In his oped published in the Arizona Republic on August 30, EJ Montini severely mischaracterizes the Association of American Physicians and Surgeons. We’d like a chance to set the record straight.
Mr. Montini apparently heavily relies on an attack piece against AAPS and Dr. Kelli Ward published by a far left publication, Mother Jones, without doing much research of his own. As far as we know, he did not make an effort seek our input on his assertions or the claims made by Mother Jones.
Since 1943, AAPS has advocated for the sanctity of the patient-physician relationship. Our motto is “All for the Patient.” Increasingly, bureaucrats are interfering in patient care, to the detriment of the delivery of quality care. AAPS finds such interference immoral. However, Mr. Montini misleadingly seems to suggest that AAPS is summarily against caring for the poor and elderly. This could not be further from the truth.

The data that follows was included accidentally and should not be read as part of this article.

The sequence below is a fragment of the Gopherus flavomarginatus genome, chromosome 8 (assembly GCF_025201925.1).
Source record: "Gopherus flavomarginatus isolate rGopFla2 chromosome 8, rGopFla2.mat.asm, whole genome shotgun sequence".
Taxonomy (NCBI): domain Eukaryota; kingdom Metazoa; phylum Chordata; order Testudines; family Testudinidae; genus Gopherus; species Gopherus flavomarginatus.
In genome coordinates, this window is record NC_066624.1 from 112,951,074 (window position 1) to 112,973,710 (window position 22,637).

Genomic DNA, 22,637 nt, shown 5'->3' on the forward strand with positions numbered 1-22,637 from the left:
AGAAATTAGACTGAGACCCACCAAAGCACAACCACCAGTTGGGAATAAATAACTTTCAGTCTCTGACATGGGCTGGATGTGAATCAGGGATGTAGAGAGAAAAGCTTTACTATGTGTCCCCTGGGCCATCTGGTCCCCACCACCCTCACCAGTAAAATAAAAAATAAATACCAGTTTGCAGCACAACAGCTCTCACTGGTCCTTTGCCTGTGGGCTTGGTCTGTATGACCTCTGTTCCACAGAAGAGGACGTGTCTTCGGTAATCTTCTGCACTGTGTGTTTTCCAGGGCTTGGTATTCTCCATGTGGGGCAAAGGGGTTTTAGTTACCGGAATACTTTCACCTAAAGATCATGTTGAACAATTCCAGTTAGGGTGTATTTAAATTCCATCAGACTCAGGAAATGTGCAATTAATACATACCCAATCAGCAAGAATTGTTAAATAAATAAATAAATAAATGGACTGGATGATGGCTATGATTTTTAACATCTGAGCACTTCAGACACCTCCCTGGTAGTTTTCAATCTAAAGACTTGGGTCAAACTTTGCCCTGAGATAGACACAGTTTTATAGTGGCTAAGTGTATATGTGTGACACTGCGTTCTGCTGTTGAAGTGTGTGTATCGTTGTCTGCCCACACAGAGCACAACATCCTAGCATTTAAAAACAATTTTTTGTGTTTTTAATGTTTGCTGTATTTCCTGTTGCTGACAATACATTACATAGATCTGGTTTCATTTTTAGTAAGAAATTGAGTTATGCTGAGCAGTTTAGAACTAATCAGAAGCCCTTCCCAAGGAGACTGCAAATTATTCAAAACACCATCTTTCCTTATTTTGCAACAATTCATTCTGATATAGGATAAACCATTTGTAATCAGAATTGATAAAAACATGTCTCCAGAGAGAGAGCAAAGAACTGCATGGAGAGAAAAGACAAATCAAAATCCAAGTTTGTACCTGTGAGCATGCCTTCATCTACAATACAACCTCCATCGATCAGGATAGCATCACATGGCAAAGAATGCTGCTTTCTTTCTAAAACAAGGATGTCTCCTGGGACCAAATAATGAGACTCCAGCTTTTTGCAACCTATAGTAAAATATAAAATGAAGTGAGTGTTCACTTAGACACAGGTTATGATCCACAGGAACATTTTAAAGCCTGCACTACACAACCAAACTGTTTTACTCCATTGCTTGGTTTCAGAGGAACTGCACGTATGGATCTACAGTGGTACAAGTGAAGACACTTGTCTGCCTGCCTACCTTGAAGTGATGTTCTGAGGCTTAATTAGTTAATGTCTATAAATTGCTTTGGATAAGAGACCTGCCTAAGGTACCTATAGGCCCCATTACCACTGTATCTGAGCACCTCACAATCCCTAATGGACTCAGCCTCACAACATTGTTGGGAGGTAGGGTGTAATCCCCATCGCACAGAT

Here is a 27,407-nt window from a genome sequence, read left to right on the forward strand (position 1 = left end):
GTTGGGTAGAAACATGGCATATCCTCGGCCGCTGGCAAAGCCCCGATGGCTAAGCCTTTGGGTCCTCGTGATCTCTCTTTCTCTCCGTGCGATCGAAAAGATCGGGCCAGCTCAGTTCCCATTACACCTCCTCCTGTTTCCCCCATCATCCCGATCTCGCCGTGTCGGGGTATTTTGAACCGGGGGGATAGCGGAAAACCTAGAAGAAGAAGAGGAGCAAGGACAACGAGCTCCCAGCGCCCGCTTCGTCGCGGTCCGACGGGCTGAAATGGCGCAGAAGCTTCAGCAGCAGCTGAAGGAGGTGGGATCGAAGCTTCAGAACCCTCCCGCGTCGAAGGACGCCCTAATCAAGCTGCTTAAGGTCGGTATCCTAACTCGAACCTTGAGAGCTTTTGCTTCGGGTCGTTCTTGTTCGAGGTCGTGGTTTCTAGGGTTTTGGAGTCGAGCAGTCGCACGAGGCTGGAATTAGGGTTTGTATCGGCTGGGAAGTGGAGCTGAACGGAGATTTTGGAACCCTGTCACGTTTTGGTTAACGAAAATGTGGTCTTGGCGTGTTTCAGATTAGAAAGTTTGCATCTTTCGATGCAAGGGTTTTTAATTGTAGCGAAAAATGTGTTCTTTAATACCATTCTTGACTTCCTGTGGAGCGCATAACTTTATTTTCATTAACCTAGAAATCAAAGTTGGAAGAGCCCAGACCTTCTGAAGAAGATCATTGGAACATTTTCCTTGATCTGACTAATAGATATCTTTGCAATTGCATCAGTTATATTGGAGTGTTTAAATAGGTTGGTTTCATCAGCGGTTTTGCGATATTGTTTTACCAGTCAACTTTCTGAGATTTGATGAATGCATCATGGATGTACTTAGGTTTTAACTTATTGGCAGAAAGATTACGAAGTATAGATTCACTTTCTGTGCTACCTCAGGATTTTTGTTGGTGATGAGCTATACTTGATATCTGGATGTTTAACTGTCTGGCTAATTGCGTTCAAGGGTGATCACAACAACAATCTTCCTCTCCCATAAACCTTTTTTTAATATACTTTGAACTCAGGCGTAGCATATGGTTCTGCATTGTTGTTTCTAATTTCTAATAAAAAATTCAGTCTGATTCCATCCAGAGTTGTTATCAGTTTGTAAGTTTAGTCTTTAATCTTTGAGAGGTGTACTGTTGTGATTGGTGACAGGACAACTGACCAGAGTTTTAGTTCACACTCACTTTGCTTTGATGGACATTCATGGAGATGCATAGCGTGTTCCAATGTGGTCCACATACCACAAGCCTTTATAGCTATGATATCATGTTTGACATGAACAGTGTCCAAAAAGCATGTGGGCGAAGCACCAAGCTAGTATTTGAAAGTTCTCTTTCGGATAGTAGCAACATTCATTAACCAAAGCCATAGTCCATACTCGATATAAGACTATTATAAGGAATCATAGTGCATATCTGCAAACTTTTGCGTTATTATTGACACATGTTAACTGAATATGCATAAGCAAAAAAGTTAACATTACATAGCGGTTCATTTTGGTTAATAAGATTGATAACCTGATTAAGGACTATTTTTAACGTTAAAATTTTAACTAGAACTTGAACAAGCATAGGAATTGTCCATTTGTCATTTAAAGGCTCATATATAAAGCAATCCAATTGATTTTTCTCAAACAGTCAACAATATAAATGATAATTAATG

If Mr. Montini is truly concerned about care to the most vulnerable, we suggest he take a close look at Arizona’s Medicaid program, AHCCCS. A preliminary audit of publicly available documents by a forensic accountant showed that the programs managed-care contractors made more than $225 million in pre-tax profits in just one year. In 5 years, nearly $400 million of Medicaid funding was transferred to other state agencies. A deeper level audit is needed to determine the truth of the assertion that only 20 to 40 cents of every Medicaid dollar actually buys any medical care, meaning that 60% to 80% of revenue is diverted away from care of the needy.
AAPS favors solutions that increase the availability of low cost, high quality care. In fact, many of our members are leading the way in offering increased value to their patients by cutting out the middlemen who detract from patient care.
We also favor an open discussion about the patient impact of policy and medical interventions. Reading Mr. Montini’s piece leads us to the conclusion that his goal is to suppress an open dialog by slandering those he disagrees with. We hope we are wrong and would welcome a dialog with him and others who seek what is best for patients.